What you want at the moment is a VW Golf TDi. Same or better MPG as a Prius, goes like stink (considering what it is), no battery to worry about and it's a nicer car inside and to drive. However, just a week ago or so, some guys claimed a breakthrough with graphene for use as batteries [gizmodo.com] . Which could make hybrids or even full electric cars actually viable.

Re:Not a gas-hybrid (5, Interesting)

femtobyte (710429) | about a year and a half ago | (#43134521)

Uhhh...you expect grammar nazis to care about logic? Really? You must be new here.

As for TFA frankly ALL hybrids might as well be toys for the rich because if you remove all the government subsidies? The math just doesn't work. The problem is we haven't had a real breakthrough in battery tech in years and the lithium batteries just don't make economic sense. From the tests I've seen depending on where you live and whether you own a climate controlled garage (because of differences in temps affecting battery life) you are looking at 5-7 years on the battery. Now from what I read the batteries in something like the Leaf or Prius cost around $20,000 to replace yet thanks to government subsidies these cars only cost $24k-$39k depending on feature set so already you have a car that is gonna be practically worthless on the used car market (because the battery costs more than the used car is worth)

Unfortunately, you seem to be reading "studies" put out by FUD-spewing shills. Most of the "facts" in your analysis are simply incorrect.

(A) "the lithium batteries just don't make economic sense": the Prius and Honda hybrids use NiMH batteries, not Lithium tech (which is coming into use in newer vehicles, e.g. Tesla and Chevy Volt); focusing on Lithium while bashing the Prius shows your ignorance of the subject.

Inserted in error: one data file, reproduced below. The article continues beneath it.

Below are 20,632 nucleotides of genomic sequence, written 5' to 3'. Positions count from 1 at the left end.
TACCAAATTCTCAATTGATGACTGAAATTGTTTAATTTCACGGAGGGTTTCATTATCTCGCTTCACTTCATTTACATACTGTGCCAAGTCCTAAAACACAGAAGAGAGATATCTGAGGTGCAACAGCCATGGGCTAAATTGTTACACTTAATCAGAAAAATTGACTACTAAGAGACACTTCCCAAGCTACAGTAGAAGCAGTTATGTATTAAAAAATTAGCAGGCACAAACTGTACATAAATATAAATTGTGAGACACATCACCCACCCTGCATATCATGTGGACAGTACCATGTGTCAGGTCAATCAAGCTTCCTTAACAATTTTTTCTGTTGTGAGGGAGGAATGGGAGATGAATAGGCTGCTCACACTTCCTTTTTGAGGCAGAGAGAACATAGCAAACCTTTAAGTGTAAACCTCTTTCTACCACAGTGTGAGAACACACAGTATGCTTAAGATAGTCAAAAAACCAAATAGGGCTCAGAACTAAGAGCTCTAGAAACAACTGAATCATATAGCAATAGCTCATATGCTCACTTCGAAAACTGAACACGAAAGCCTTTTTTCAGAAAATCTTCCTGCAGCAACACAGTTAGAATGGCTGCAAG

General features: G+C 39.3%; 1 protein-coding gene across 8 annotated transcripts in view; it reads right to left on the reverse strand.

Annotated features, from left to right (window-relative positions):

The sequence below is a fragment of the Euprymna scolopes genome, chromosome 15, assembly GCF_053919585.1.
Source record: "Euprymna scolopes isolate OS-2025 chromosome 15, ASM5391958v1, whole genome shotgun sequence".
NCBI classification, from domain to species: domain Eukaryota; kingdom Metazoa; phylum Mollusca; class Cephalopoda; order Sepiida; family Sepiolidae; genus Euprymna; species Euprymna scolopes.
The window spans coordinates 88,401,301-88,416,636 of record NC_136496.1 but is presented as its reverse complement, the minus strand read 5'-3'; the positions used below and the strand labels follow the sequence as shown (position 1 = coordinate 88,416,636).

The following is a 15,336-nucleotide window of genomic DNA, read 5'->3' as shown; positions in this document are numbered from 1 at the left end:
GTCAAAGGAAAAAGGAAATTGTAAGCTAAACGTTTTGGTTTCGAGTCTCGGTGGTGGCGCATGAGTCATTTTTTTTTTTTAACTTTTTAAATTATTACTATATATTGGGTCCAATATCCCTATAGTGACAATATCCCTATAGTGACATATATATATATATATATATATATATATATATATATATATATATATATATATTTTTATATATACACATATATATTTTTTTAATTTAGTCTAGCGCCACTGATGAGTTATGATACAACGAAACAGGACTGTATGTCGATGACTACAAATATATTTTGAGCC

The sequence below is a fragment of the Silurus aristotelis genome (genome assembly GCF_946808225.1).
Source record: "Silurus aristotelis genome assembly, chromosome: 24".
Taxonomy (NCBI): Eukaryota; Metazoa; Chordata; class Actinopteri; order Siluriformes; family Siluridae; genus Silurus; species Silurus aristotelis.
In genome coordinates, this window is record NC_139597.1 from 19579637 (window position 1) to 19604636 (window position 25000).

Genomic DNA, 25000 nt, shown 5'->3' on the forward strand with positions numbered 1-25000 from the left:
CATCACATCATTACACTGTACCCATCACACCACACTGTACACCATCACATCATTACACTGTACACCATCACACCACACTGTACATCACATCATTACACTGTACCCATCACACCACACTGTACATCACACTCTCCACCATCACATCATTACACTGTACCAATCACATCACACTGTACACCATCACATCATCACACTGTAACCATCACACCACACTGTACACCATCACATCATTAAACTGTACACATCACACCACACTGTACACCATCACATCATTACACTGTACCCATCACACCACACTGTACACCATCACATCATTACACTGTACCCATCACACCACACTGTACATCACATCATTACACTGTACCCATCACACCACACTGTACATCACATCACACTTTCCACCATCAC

(B) "you are looking at 5-7 years on the battery," "practically worthless on the used car market": the Prius was introduced in Japan in 1997, and on the world market in 2000. They aren't dropping dead on the road --- real life longevity/reliability is quite high, with a decade and a half of data to back it up. Feel free to check actual used car prices to see whether a Prius is "practically worthless."

(C) "...batteries in something like the Leaf or Prius cost around $20,000 to replace yet thanks to government subsidies these cars only cost $24k-$39k": many ridiculous (and intentionally deceptive) estimates of "OMG huge gov subsidies" are floating around with no basis in fact. They are usually based on highly faulty economics, e.g. dividing (Gov. subsidy for building big new factory)/(# of batteries produced per year) to produce "scary" numbers, while ignoring that the factory will continue producing batteries for decades. Actual Prius battery replacement from Toyota is ~$4k, and might need to be done (if ever) after ~300,000 miles.

Re:Not a gas-hybrid (0)

Anonymous Coward | about a year and a half ago | (#43134627)

God I love watching two pseudonymous people go at it without citations of any kind. It's like watching pro-wrestling. You know it's fake, but it's a great show and you can't help but cheer for your team.

*popcorn*

Re:Not a gas-hybrid (1)

Anonymous Coward | about a year and a half ago | (#43134913)